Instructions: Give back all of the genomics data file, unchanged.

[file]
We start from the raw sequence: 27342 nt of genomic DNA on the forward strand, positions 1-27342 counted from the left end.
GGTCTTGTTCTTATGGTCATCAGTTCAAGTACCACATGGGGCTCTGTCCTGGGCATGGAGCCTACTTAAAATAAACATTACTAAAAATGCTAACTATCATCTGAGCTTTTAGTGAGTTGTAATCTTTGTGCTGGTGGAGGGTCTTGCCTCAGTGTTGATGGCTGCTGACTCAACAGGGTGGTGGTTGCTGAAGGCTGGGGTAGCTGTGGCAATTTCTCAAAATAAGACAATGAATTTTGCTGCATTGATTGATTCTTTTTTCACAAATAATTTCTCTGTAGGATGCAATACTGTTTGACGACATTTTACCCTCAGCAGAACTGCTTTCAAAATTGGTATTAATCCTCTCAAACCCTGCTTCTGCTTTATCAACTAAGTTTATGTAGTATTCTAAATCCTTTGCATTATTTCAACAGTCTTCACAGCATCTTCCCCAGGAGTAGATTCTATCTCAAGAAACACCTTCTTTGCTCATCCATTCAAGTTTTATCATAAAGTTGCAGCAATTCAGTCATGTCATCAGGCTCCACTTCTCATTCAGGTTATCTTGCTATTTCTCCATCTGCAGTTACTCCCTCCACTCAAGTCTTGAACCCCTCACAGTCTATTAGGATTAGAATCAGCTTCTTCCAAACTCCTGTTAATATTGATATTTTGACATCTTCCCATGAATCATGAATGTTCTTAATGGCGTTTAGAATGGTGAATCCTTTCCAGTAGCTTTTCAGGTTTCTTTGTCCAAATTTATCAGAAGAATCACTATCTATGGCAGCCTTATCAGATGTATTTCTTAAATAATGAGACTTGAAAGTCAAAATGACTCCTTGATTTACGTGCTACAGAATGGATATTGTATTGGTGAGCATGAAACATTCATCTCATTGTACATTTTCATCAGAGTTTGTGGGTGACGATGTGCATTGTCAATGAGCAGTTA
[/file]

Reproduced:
We start from the raw sequence: 27342 nt of genomic DNA on the forward strand, positions 1-27342 counted from the left end.
GGTCTTGTTCTTATGGTCATCAGTTCAAGTACCACATGGGGCTCTGTCCTGGGCATGGAGCCTACTTAAAATAAACATTACTAAAAATGCTAACTATCATCTGAGCTTTTAGTGAGTTGTAATCTTTGTGCTGGTGGAGGGTCTTGCCTCAGTGTTGATGGCTGCTGACTCAACAGGGTGGTGGTTGCTGAAGGCTGGGGTAGCTGTGGCAATTTCTCAAAATAAGACAATGAATTTTGCTGCATTGATTGATTCTTTTTTCACAAATAATTTCTCTGTAGGATGCAATACTGTTTGACGACATTTTACCCTCAGCAGAACTGCTTTCAAAATTGGTATTAATCCTCTCAAACCCTGCTTCTGCTTTATCAACTAAGTTTATGTAGTATTCTAAATCCTTTGCATTATTTCAACAGTCTTCACAGCATCTTCCCCAGGAGTAGATTCTATCTCAAGAAACACCTTCTTTGCTCATCCATTCAAGTTTTATCATAAAGTTGCAGCAATTCAGTCATGTCATCAGGCTCCACTTCTCATTCAGGTTATCTTGCTATTTCTCCATCTGCAGTTACTCCCTCCACTCAAGTCTTGAACCCCTCACAGTCTATTAGGATTAGAATCAGCTTCTTCCAAACTCCTGTTAATATTGATATTTTGACATCTTCCCATGAATCATGAATGTTCTTAATGGCGTTTAGAATGGTGAATCCTTTCCAGTAGCTTTTCAGGTTTCTTTGTCCAAATTTATCAGAAGAATCACTATCTATGGCAGCCTTATCAGATGTATTTCTTAAATAATGAGACTTGAAAGTCAAAATGACTCCTTGATTTACGTGCTACAGAATGGATATTGTATTGGTGAGCATGAAACATTCATCTCATTGTACATTTTCATCAGAGTTTGTGGGTGACGATGTGCATTGTCAATGAGCAGTTA